Let Teachers Teach
There is a buzz in the air right now at schools across the nation, a distinct combination of excitement and fear. Teachers and administrators are enthusiastic about the opportunity that this year will bring and certainly fearful about the problem behaviors they will see.
No matter how much a teacher prepares for the coming year, unless they are trained in behavior, their effort will be for naught. There is one fundamental truth about schools that no one wants to talk about: without sufficient behavior management in a classroom a teacher cannot teach.
Year after year, teachers march into the school building hopeful, but undertrained to deal with the very behaviors that will smash their dreams for the year. This will happen within a month for some, within a week for others, and occasionally within a day.
Teachers are surprisingly bad or unskilled at getting children to listen, clean up, or do basic assignments. What’s the use of arithmetic and social studies class — or any class for that matter — when students don’t sit in their chairs? If a teacher is not trained to get kids to listen to what they have to say, then no amount of innovative teaching approaches with help them do their job. For many teachers attempting to impart information is like shouting into the wind.
It’s not all teachers’ fault. Not at all! Most teacher training programs are, frankly, a joke. The required continuing education courses are largely useless. Teachers are thus woefully underprepared when they come out of the very courses that are designed to help them and their students succeed. When problem behaviors start to happen teachers don’t know where to turn for help. Their colleagues are facing the same chaos in their classroom and their administration provides good theoretical suggestions but nothing that works.
What happens? Teachers send their kids out of the classroom to the principal’s office. This almost never leads to behavior improvement. Teachers will also spend their lunch break complaining about the bad behavior in their classroom and comparing stories. The teacher’s lounge is usually a bastion of negativity, because when you don’t know where to turn for solutions the easy out is to just to vent.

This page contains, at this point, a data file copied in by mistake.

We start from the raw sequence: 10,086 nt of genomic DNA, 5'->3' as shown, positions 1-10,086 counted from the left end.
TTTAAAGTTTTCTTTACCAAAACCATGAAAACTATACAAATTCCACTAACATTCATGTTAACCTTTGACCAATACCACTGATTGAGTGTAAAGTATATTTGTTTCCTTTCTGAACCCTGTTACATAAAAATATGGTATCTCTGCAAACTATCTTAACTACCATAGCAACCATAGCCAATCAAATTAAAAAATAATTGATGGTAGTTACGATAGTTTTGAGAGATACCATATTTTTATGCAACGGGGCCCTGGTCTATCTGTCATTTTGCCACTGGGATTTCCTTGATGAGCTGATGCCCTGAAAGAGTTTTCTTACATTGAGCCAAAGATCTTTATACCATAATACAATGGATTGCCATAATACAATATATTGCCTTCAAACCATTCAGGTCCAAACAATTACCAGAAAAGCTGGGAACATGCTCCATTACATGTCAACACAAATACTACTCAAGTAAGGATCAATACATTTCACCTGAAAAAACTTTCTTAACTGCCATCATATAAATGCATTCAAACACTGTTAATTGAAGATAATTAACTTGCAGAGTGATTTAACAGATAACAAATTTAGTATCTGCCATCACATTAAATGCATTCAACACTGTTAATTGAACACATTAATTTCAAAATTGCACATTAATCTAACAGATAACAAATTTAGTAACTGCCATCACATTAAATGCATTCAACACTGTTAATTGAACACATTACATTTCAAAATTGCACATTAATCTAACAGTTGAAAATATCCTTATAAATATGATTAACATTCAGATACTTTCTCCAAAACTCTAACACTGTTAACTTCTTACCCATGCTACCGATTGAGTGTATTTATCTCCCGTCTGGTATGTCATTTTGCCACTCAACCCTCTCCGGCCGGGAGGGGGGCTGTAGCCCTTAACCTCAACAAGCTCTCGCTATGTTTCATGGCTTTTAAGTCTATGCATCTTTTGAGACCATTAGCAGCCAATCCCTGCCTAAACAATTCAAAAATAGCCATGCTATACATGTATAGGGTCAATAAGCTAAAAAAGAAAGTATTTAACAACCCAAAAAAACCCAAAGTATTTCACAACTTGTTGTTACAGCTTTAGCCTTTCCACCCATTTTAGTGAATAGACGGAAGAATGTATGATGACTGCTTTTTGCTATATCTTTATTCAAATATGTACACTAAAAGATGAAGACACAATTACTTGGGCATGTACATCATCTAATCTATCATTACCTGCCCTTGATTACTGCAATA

I’ll risk sounding overly optimistic to say that this year it can all change!
There are simple answers to all the behaviors educators face in schools. I have been working in behavior for close to 20 years and I can tell you that behavior is not rocket science. Behavior follows patterns. If you follow the behavior pattern, you will learn why the behavior is happening. Once you know why the behavior is happening, you have all the details needed to change the behavior. Teachers want to change problem behavior.
Teachers need a crash course in behavior — now. Somehow the topic of behavior has been treated like a secret, closely guarded by specialists. There is no reason for this. Every teacher needs to know how behaviors work as this is the foundation of all good teaching. Once you teach a student to listen, you can teach them anything.
To get all educators on the right track I will break this down into the three major tenants that I use in my private practice to change behaviors, which range from mild to extreme, both in children and within schools.
· Speak With Purpose, Words Matter: Students pay attention to what you say, whether you believe it or not. When you tell them they MUST do something, do you really mean it? Is there a consequence if they don’t? Most students are told they must do things all day long and they never do them. All this teaches them is that if you say they must do something they are not required to do it. Stop giving so many directives. If you give a direction, make sure you mean it. You are in control of your words, so if you don’t mean it, don’t say it.
· Do More, Actions Count: The fastest way to give your words meaning is to have an action behind them. If you say something is going to happen, make sure it happens. If you offer to help a student, make sure you help. If you say that clean up is in five minutes, make sure it is five minutes, not seven or ten. Just like words, you are in control of what you do. Make sure that if you say something you follow through.
· Choose Honey, Perspective is Powerful: The fear that teachers bring into the new school year tends to lead to complaining and aggravation. Shift your perspective to find the positive elements in each day and each student. Focus on them and push away the negativity. To walk through your day praising positive behavior is much more satisfying than to complain about negative behavior all day. With that mindset you may even find that you begin to love your classroom again.
Teachers can of course get more details and realistic solutions in my new book Love Your Classroom Again, but whatever way people choose, the most important thing is to learn about behavior!
Dr. Marcie Beigel is the founder and director of Behavior + Beyond. She is a Board Certified Behavior Analyst-Doctorate, earned her Doctorate from Teachers College, Columbia University, and became a New York State Certification Special Education Teacher. Since 1998, she has helped thousands of families and teachers around NYC redesign behavior through realistic strategies. Her first book “Love Your Classroom Again” is out later this month. www.BehaviorAndBeyond.net